A plaque remaining from the Big Apple Night Club at West 135th Street and Seventh Avenue in Harlem.

Above, a 1934 plaque from the Big Apple Night Club at West 135th Street and Seventh Avenue in Harlem. Discarded as trash in 2006. Now a Popeyes fast food restaurant on Google Maps.

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Entry from July 27, 2004
Hash House Lingo
"Sunny side up!"

Where does that come from?

New York City (and Chicago) provided the nation with a hash house lingo that was spoken for over fifty years. Most of the lingo is lost to history, but parts of it are still used today.

Lost, also, has been the role of Michael Casey of the Bowery in creating this lingo. Casey was completely unknown until a computerized database just this past year has helped in his rediscovery.


17 July 1899, Atlanta (GA) Constitution, pg. 5, col. 3
Michael Casey, the original owner of the place which he styled a cafe, belonged to that class of men known in New York years ago as the "Bowery Boys." Casey was a prominent member of this peculiar clan and up to the day of his death, which occurred a number of years ago, he always mentioned his connection with the boys as a matter of pride.(...)(Col. 4 -- ed.)

If one sat down to the table and ordered chops and eggs the order went to the cook as: "A stack of reds and two in the air," and while lost in wonderment and vainly endeavoring to find out what he meant, down would come the dishes with a meal equal to anything at the big hotels.

"A dozen in the grease" meant fried oysters; "one jamoca" was for a cup of coffee; "pompano for fifty," which would undoubtedly cause you to clutch your purse and run, meant simply a half-dollar order of fish; "pork and -- ,"translated was, "bring beans on the side," whole "ham and -- straight up" gave the patron ham with eggs that were soft on top.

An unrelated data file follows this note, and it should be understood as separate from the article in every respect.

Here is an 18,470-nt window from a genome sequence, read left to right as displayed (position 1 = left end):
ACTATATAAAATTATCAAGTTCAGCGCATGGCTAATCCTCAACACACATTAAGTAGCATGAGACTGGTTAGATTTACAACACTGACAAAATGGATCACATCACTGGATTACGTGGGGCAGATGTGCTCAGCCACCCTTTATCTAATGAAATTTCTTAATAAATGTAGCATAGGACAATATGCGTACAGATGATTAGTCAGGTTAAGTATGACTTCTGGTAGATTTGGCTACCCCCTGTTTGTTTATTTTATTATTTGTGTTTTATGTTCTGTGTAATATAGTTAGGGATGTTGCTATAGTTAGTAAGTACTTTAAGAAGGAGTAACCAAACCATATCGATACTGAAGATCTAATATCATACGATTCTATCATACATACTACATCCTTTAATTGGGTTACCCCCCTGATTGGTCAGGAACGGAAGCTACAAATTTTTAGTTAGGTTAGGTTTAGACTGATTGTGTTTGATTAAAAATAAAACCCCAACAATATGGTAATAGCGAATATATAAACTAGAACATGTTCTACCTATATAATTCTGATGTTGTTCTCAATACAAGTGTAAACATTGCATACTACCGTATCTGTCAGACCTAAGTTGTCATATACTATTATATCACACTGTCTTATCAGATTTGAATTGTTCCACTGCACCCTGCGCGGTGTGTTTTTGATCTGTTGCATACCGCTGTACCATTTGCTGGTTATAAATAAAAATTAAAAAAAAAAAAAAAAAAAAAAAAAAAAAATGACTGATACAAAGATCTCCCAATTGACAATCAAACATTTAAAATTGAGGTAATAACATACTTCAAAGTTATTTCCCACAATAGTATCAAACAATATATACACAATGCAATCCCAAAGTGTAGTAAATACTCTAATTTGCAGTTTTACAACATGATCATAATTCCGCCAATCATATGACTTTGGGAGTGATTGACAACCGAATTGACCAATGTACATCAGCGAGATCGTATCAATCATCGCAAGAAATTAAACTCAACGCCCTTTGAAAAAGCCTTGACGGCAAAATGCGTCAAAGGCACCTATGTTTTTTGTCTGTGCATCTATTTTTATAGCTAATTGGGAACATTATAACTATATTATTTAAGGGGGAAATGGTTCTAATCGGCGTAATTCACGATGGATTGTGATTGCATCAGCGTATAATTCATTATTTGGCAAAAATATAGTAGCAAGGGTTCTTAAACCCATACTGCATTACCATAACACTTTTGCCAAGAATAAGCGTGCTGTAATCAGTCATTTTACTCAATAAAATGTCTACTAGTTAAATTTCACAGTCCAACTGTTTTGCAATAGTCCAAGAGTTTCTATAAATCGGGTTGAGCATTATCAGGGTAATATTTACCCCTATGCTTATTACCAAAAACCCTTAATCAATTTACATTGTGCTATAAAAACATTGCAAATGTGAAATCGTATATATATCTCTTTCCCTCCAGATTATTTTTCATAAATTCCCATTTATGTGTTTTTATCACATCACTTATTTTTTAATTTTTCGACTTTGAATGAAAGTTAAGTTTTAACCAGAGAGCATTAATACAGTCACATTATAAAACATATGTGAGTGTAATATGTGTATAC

"Shipwreck two" was the alarming order for scrambled eggs and "hand me down the B. and O." was for steak smothered in onions. If you fancies two softboiled eggs the waiter would call out: "Drop two in the well and let 'em come up easy." "Plate mystery" brought plain corned beef hash, and if one only desired sausage, "three links of the cable line" brought the dish in a hurry.

For mince pie with sugar sprinkled on the top, the order was, "Dyspepsia in a snowstorm." This term was sometimes changed to "Put raisins in the hash." An order for eggs on toast went to the kitchen as, "Adam and Eve on a raft," but if after giving this order the customer wanted the eggs plain, the countermand went out as, "Save Adam and Eve; sink the raft." Eggs fried on one side were alluded to as, "White wings; sunny side up."

Casey himself was the originator of these unique and peculiar orders and when asked for an explanation as to why he used such an outlandish system, he always wagged his round head, closed his left eye and emitted the one word: "Advertisement."

It was a big advertisement for the house and probably brought many a collar to the Casey coffers that otherwise might have strayed afield.

There will be many to mourn the blotting out of this celebrated place, but there is a new Bohemia in Gotham and the fickle public is always prone to forget familiar places at short notice.
C. J. K.
Posted by Barry Popik
New York CityFood/Drink • Tuesday, July 27, 2004 • Permalink

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